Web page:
Special Olympics Florida Celebrates 50 Years of Transforming Lives

The organization, which serves nearly 60,000 athletes, marks its 50th anniversary with new events to engage Floridians and to highlight its commitment to improving the lives of people with intellectual disabilities

ORLANDO, Fla., Feb. 28, 2022 (GLOBE NEWSWIRE) -- Special Olympics Florida today announced plans for a months-long celebration marking its 50th anniversary of working to improve the lives of people with intellectual disabilities. The organization – which officially turned 50 years old on February 21 – will celebrate this incredible milestone throughout 2022, with a series of marquee events designed to showcase the athletes it serves and inspire all Floridians to embrace the principles of inclusion and acceptance. 

Special Olympics Florida was formally founded in February of 1972 and, for 50 years, has provided year-round sports training and competitions to athletes with intellectual disabilities across the Sunshine State. Today, with the help of more than 38,000 dedicated coaches and volunteers, it serves nearly 60,000 athletes through its sports, health, and leadership programs. All its services are provided at no charge to athletes or their families.

“We are thrilled to celebrate our 50th anniversary and so grateful to the volunteers, coaches, and partners who have made this remarkable journey possible,” said Special Olympics Florida President & CEO Sherry Wheelock. “We have worked for 50 years to ensure that our athletes are treated with the respect and compassion they deserve, and we will continue our efforts to build communities of inclusion and acceptance all across Florida.”

2022 promises to be a landmark year for Special Olympics Florida for several reasons. Among them:

  • To mark its 50th anniversary, the organization will commission a one-of-a-kind art project honoring the founder of Special Olympics, Eunice Kennedy Shriver. The piece will embody the principles of inclusion, acceptance, and dignity for all. Special Olympics Florida seeks artists and input from its athletes and their supporters. More details about the project are available on Special Olympics Florida’s 50th Anniversary website (specialolympicsflorida50.org). 
  • From June 5 through June 12, Special Olympics Florida will host the 2022 Special Olympics USA Games in Orlando. Team Florida, consisting of approximately 600 athletes, will go for the gold against Special Olympics athletes from across the U.S. and the Caribbean. The weeklong competition will be the largest humanitarian event in Florida’s history.
  • On October 1, the organization will host a spectacular 50th Anniversary Gala at the Omni Orlando Resort at ChampionsGate. “Celebrating Our Champions” will be a tribute to our wonderful athletes and to everyone who has been part of the Special Olympics Florida movement.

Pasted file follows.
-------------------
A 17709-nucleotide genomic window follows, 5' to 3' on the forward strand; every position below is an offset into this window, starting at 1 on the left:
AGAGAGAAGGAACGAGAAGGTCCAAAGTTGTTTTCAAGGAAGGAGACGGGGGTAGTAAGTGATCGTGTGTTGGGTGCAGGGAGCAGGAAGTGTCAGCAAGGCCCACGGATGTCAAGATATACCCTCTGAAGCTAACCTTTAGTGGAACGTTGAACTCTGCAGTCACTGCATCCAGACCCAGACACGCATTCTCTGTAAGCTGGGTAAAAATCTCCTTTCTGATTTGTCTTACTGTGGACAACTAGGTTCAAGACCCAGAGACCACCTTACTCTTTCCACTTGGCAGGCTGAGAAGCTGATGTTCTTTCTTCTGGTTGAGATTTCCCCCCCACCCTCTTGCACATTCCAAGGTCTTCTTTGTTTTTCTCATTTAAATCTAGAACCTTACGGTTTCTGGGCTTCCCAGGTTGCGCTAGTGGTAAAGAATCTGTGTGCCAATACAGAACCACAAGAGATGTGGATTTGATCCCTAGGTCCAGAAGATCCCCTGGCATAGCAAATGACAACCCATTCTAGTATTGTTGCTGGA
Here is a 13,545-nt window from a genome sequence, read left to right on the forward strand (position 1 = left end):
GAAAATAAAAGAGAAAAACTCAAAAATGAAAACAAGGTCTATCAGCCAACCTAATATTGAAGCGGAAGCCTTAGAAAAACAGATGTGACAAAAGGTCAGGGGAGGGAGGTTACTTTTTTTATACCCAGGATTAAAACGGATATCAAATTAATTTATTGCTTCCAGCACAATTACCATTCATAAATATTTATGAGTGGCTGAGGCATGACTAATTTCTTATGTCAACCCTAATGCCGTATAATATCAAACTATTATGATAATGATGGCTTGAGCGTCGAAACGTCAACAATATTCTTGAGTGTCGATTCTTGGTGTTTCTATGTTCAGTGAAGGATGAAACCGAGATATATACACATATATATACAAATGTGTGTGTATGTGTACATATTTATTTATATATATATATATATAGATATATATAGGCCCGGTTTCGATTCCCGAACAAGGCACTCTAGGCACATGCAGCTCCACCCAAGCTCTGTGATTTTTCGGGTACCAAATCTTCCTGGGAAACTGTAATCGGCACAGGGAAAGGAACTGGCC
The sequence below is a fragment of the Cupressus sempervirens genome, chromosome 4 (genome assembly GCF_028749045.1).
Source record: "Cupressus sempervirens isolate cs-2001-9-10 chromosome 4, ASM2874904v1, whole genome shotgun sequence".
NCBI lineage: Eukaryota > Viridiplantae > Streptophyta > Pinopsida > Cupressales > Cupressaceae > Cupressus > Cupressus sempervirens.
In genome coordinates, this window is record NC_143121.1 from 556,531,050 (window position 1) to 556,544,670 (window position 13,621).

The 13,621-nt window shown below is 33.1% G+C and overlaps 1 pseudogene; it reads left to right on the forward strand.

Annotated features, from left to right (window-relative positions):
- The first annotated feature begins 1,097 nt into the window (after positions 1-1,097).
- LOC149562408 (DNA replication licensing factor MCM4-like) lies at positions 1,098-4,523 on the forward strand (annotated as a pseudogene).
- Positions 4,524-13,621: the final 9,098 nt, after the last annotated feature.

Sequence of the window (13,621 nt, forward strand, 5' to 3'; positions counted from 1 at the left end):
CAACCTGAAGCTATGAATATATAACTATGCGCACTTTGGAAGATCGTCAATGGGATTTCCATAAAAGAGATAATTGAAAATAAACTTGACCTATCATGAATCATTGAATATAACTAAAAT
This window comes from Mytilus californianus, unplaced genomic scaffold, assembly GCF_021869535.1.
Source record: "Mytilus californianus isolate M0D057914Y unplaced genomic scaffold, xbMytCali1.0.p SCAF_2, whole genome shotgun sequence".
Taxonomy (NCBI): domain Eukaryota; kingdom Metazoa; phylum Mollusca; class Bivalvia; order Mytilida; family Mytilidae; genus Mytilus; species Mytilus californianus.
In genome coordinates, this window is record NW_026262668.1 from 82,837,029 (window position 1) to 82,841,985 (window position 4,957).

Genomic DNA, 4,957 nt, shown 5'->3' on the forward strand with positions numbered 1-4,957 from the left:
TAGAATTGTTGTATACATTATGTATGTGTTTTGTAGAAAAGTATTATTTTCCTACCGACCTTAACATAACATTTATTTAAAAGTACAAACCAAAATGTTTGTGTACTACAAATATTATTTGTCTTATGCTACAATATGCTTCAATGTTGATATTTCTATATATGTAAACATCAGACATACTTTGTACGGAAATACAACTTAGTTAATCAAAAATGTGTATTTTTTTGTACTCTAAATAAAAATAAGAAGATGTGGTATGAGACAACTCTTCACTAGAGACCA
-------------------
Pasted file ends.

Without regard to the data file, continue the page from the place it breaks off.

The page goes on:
Special Olympics Florida will also host its Summer Games in May and is planning an all-new, All-Star Weekend celebration for the late summer. The organization’s second annual Race for Inclusion will feature a series of fundraising events and races that kick off in the spring and run through the fall.

“We want everyone to be included in our celebration,” said Wheelock. “We have a very full year in front of us.”

Special Olympics Florida was founded in February 1972 by a group of volunteers and activists committed to helping people with intellectual disabilities lead happier, more satisfying lives. By 1980, it was serving 10,000 athletes statewide and, a year after that, one of the first athletes in the country was chosen to be a Special Olympics Global Messenger.

By the late 1990s, Special Olympics was serving more than 17,000 athletes, and its competitions were becoming more extensive and more spectacular. In the mid-2000s, the organization began holding its Fall Classic and State Summer Games at the Walt Disney World ESPN Wide World of Sports Complex.

Though best known for its sports programs, Special Olympics Florida also provides its athletes with leadership training and crucial health screenings and services. To promote its message of inclusion, it offers Unified Sports and the Unified Champion Schools programs, which bring together people with and without intellectual disabilities.

Central to the Special Olympics mission is the fact that people with intellectual disabilities will accomplish amazing things if they are just given a chance. Special Olympics Florida athletes have set records, won ESPY awards, written books, and, most importantly, show the world that what unites us is much greater than what divides us.

To learn more about Special Olympics Florida’s 50th anniversary and discover ways to support and get involved, please visit www.specialolympicsflorida50.orgTo donate, volunteer, or see a complete list of Special Olympics Florida’s upcoming events, please visit www.specialolympicsflorida.org.

About Special Olympics Florida

For 50 years, Special Olympics Florida had provided year-round sports training and competition in a variety of Olympic-type sports for people with intellectual disabilities who wish to participate, giving them continuing opportunities to develop physical fitness, demonstrate courage, experience joy and participate in the sharing of gifts, skills, and friendship with their families, other Special Olympics athletes, and the community.

Media Contact
Uproar for Special Olympics Florida
April Evans